The cool morning air made for a chilly sit in my treestand. I had just finished a rattling sequence when I heard footsteps in the dry leaves. Sixty yards away, a wide-antlered whitetail was closing in fast. When he stepped behind a spruce tree, I drew back, anchored, settled my 20-yard pin on his chest and followed his movements. I soon stopped him with a soft grunt, then sent my arrow on its way. When it passed through his chest, he kicked, ran and disappeared. As I pulled the crimson shaft from the forest floor, it was clear the buck wouldn’t be going far—and that all my off-season practice had paid off.
Every archer’s goal is to draw, anchor, aim, release and follow through consistently and accurately with every shot. Here’s what you need to focus on if you want to stay in good shooting shape until the next hunting season rolls around, and beyond.
Shooting a bow involves the use of specific muscles and parts of your body that you often don’t use in typical day-to-day activities. If you’ve ever picked up your bow after not using it for a month, you know what I mean. When you’re out of practice, it’s common to strain to go to full draw, and possibly shake until the release. Consider the contemporary fitness movement, and it doesn’t take long to see a correlation between regular activity and positive results. Hardcore bowhunters are all about staying in shape, and maintaining the muscles required to handle their equipment on demand. Daily reps, with the end goal of kinesthetic awareness, is key.
There’s a significant mental component to archery, and especially bowhunting. Almost everyone experiences buck fever, that unmistakable flood of adrenaline that often robs us of our composure and distracts us from our otherwise perfect form and shooting technique. Fortunately, you can do several things in the off-season to overcome that, starting with shooting at 3D targets. This provides realistic practice opportunities, usually in field-like conditions. However, shooting a 3D target doesn’t come with the same kind of pressure as does shooting a real animal.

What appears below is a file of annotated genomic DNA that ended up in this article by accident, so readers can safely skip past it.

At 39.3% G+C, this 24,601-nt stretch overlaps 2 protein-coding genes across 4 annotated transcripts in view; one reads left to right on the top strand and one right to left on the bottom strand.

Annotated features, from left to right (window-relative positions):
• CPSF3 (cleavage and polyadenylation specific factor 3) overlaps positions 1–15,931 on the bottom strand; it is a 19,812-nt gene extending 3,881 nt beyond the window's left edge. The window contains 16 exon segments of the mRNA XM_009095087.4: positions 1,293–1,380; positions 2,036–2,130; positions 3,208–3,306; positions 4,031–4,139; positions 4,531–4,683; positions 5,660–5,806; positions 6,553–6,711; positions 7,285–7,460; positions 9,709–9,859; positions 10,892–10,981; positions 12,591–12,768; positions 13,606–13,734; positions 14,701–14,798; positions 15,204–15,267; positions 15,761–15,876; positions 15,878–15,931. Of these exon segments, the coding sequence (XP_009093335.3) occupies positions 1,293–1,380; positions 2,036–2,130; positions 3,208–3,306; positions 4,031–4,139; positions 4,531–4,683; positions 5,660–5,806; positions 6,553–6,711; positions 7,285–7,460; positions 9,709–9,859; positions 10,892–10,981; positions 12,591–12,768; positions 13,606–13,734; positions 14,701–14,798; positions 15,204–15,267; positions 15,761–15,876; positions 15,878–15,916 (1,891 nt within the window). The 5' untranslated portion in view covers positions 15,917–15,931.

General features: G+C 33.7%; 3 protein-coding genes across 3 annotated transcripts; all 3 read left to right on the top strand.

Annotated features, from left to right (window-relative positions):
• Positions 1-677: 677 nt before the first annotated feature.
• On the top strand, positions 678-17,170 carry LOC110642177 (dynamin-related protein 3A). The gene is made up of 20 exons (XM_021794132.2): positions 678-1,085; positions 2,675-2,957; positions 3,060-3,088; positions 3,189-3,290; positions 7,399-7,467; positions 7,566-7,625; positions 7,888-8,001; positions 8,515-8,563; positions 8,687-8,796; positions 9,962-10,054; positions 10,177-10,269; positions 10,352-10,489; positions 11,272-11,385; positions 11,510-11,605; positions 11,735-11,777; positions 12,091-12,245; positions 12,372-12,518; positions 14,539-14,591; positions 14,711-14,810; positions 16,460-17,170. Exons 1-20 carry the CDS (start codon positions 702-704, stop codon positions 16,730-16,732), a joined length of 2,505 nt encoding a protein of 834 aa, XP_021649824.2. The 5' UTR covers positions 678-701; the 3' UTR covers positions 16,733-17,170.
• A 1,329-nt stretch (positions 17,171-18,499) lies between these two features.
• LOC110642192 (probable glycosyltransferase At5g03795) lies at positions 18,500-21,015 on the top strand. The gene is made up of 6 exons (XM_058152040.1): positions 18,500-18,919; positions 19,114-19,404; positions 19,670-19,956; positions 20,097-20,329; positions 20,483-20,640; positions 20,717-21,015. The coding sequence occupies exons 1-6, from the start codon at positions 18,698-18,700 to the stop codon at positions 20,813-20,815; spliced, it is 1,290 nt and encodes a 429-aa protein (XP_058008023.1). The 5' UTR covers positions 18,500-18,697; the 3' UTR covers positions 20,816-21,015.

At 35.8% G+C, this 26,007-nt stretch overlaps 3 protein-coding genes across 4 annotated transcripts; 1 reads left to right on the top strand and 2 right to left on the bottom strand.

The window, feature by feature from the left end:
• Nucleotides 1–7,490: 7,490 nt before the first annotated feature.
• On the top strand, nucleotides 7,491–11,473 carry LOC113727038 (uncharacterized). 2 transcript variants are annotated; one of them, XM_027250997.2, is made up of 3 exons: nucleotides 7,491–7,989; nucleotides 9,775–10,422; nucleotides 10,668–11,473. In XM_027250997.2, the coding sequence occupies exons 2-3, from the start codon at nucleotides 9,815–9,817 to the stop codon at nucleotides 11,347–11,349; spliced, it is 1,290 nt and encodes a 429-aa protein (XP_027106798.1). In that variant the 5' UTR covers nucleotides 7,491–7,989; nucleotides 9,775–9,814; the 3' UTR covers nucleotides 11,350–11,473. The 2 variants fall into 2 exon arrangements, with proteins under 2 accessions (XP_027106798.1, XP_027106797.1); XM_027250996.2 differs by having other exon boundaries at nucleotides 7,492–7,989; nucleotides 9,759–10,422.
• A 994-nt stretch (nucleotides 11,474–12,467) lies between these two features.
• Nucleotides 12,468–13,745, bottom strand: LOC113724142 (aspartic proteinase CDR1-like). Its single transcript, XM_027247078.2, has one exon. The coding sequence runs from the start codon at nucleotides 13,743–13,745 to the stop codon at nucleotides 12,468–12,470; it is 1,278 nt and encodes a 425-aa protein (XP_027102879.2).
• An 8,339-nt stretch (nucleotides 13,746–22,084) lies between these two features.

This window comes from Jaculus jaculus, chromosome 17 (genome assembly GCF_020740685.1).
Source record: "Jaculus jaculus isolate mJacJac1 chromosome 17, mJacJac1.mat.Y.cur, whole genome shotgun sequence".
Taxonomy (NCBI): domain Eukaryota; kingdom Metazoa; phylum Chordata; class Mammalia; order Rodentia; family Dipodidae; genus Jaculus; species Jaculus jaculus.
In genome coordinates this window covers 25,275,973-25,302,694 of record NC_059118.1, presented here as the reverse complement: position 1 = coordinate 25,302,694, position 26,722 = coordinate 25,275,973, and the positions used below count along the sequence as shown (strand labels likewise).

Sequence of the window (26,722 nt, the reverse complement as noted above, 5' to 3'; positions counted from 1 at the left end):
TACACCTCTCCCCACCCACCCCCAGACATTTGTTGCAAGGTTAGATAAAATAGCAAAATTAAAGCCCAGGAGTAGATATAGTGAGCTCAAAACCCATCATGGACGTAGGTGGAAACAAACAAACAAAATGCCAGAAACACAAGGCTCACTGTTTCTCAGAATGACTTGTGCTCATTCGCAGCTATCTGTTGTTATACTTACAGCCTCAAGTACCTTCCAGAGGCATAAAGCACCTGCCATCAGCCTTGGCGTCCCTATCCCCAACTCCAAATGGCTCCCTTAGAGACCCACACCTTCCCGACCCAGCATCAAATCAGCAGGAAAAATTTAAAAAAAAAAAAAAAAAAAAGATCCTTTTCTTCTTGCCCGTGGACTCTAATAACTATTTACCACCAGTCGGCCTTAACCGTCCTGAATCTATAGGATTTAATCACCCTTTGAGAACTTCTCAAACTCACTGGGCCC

One of the best ways I’ve found to practise in the off-season is to shoot under a time constraint. Reps are important, but creating realistic shot scenarios is even better. When you’re hunting, an animal rarely offers you more than a few seconds to release an arrow. By limiting yourself to a five-second shot window, for instance, you can develop the ability over time to execute your shot process quickly and efficiently. That will help you to avoid panic when real shot opportunities arise during an actual hunt.
FORM AND PRACTICE
Every time you pick up your bow, be mindful of your form and shooting routine. Go through the same motions each time you shoot. And while your stance is critical in a shooting tournament situation, real-life hunting scenarios rarely afford you the time to worry about perfect foot or body alignment. For that reason, it’s important to practise shooting from a variety of positions, such as sitting and kneeling. Also keep it real by practising in your hunting clothes, and with an elevated heart rate.
Your shooing position aside, it’s vital to maintain proper form during off-season practice—everything you do from your shoulders up must be consistent and proper in order to shoot accurately. Your alignment, grip, back tension and follow-through after the release must be comfortable and consistent with every shot. The same goes for your peep sight position and anchor point (under the earlobe for wrist-strap release shooters, or at the jawline for handheld release-aid shooters).
Even after 30 years of shooting a bow, I constantly remind myself of the importance of concentrating on my shooting technique. That’s because archers and bowhunters commonly develop problems ranging from target shyness and grip torque to punching the trigger instead of utilizing back tension and more. The idea behind regularly practising is to address those problems and develop impeccable shooting skills before the hunting season begins. It’s equally important to then maintain your daily shooting routine throughout the season. Too often, bowhunters will practise before, but not during the season, which is a mistake that can cost them hard-earned shot opportunities.